NTSB cites driver error, Tesla Autopilot design in crash report


The Center for Auto Safety is the nation’s premier independent, member driven, non-profit consumer advocacy organization dedicated to improving vehicle safety, quality, and fuel economy on behalf of all drivers, passengers, and pedestrians.

The Center for Auto Safety called on NHTSA to order Tesla to recall vehicles equipped with AutoPilot.
“NTSB has done its job by thoroughly investigating this technology and this crash. The National Highway Traffic Safety Administration must also now do its job and recall these vehicles,” the watchdog group said in a statement.
“Today, NTSB has again highlighted the design flaw in Tesla’s technology — a flaw which allows driver disengagement. Last month, the Center for Auto Safety again highlighted for the Federal Trade Commission, Tesla’s deceptive use of the term AutoPilot which encourages exactly the sort of overreliance seen in this crash.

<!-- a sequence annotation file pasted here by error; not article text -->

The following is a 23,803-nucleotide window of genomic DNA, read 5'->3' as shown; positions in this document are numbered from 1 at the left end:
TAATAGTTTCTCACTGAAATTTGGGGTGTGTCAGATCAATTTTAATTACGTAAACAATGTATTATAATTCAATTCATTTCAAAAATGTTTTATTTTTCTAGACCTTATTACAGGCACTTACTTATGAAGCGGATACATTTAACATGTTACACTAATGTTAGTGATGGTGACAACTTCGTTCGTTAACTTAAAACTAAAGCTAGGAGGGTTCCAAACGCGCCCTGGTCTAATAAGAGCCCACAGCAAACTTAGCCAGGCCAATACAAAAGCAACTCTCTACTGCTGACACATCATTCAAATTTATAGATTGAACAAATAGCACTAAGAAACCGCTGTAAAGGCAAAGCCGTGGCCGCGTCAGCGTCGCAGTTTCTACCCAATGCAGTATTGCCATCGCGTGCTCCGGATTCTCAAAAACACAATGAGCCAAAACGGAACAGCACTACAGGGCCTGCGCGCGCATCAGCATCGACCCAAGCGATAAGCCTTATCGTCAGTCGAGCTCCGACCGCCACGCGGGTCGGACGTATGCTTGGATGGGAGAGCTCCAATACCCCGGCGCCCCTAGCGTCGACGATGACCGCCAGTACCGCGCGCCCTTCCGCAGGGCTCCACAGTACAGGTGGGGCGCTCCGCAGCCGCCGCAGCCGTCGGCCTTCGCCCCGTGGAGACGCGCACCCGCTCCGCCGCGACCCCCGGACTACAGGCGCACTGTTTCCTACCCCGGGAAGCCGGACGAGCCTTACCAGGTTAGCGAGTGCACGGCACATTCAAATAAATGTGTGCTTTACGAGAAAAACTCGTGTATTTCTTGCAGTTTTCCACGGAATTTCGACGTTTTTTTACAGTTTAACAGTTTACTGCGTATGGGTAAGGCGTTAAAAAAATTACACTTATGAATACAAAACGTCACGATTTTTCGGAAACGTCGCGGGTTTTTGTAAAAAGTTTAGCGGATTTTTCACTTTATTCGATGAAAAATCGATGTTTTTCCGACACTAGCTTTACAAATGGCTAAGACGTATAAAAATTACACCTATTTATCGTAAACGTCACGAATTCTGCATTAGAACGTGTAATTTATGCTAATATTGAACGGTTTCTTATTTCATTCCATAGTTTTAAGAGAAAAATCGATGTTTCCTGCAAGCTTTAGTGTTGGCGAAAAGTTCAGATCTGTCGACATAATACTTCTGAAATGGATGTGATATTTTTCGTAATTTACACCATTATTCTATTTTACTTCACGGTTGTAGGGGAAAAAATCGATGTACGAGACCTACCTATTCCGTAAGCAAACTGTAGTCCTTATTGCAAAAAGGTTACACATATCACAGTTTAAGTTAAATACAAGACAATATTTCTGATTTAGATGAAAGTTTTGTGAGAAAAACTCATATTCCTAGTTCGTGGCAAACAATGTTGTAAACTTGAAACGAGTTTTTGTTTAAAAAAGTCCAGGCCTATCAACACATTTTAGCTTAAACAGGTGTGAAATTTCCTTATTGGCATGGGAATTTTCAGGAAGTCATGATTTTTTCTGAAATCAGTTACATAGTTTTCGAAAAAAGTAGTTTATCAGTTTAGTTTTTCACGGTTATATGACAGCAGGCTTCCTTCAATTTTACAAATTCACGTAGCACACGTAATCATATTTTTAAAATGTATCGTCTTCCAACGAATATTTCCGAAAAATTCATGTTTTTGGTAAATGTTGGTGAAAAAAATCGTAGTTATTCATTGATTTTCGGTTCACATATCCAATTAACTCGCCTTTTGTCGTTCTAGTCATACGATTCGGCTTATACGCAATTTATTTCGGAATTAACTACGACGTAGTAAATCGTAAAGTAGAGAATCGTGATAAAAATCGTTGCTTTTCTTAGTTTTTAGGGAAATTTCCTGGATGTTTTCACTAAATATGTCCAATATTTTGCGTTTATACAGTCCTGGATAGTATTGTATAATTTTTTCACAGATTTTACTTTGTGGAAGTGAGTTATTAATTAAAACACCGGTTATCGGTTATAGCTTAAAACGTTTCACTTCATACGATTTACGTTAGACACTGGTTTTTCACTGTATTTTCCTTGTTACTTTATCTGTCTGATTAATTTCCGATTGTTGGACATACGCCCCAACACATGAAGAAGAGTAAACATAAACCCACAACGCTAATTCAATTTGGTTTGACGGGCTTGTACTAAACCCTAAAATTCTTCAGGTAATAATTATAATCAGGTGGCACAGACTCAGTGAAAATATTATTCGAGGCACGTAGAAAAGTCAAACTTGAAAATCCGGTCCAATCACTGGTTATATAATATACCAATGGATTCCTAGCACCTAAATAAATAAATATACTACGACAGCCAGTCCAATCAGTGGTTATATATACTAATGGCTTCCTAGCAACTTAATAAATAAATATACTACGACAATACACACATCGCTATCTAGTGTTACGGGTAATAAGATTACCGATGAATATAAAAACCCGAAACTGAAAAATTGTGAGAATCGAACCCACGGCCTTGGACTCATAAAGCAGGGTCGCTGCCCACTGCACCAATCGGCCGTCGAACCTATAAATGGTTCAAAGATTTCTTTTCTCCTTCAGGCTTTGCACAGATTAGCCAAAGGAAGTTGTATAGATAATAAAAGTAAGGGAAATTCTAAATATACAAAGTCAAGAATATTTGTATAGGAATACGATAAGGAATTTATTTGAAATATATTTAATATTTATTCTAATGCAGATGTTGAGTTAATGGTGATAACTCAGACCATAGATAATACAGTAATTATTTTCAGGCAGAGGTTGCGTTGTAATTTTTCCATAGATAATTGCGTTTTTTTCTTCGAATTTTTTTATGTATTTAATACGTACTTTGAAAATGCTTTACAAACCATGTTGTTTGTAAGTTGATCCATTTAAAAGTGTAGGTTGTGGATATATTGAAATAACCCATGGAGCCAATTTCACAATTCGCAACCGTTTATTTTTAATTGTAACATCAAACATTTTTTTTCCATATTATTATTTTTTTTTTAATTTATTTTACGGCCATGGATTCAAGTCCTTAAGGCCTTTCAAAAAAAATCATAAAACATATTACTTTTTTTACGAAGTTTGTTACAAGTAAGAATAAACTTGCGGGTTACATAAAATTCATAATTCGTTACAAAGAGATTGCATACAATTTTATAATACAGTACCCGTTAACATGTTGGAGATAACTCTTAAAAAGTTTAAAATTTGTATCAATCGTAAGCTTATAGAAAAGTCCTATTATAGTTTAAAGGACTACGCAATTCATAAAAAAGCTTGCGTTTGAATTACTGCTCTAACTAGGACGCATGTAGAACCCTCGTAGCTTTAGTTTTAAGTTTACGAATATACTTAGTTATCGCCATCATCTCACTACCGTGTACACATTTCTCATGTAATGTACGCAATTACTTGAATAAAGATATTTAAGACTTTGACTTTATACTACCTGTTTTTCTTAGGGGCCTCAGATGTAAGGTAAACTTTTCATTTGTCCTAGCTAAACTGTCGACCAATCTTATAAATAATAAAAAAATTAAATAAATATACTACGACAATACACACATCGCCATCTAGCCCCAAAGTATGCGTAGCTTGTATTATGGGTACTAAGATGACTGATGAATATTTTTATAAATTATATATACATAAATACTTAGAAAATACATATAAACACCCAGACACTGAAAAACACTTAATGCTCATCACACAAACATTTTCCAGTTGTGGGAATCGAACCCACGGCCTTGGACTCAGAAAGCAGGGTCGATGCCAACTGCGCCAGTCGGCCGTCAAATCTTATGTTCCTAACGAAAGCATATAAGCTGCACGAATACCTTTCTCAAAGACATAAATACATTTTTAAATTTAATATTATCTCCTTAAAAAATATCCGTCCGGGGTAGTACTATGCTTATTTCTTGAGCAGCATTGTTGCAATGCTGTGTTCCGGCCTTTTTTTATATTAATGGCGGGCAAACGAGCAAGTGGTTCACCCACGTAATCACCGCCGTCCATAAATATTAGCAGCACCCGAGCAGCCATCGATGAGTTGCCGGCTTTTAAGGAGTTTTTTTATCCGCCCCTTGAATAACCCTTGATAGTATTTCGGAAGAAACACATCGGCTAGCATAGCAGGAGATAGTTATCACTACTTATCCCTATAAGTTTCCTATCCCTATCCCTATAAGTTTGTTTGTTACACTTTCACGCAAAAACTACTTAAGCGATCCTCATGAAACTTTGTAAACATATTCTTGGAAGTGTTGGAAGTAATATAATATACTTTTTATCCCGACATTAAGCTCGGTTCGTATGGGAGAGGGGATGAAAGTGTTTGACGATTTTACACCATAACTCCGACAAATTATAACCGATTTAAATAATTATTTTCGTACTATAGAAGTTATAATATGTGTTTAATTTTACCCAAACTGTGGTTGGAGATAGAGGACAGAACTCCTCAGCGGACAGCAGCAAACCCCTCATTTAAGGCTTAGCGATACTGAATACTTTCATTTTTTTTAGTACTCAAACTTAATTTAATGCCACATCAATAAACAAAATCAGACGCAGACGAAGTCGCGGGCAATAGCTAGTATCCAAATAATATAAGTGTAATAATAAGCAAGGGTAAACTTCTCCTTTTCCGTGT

“AutoPilot has already resulted in avoidable deaths, injuries, and crashes, yet NTSB’s previous recommendations to NHTSA were met with silence, and the FTC has yet to act.”

WASHINGTON — The National Transportation Safety Board on Wednesday cited driver errors and Tesla Inc.’s Autopilot design as the probable cause of a January 2018 crash of a Model S into a parked fire truck on a highway in California.

The safety board, which previously criticized Tesla’s driver assistance system Autopilot after a 2016 fatal crash in Florida, said that the system’s design “permitted the driver to disengage from the driving task” in the Culver City, Calif., crash. The NTSB said on Tuesday that Autopilot allowed the driver to keep his hands off the wheel for the vast majority of the nearly 14 minutes of the trip.

The fire truck was unoccupied and the driver was not injured in the incident. The NTSB cited the driver’s “inattention and overreliance” on the advanced driver assistance system.
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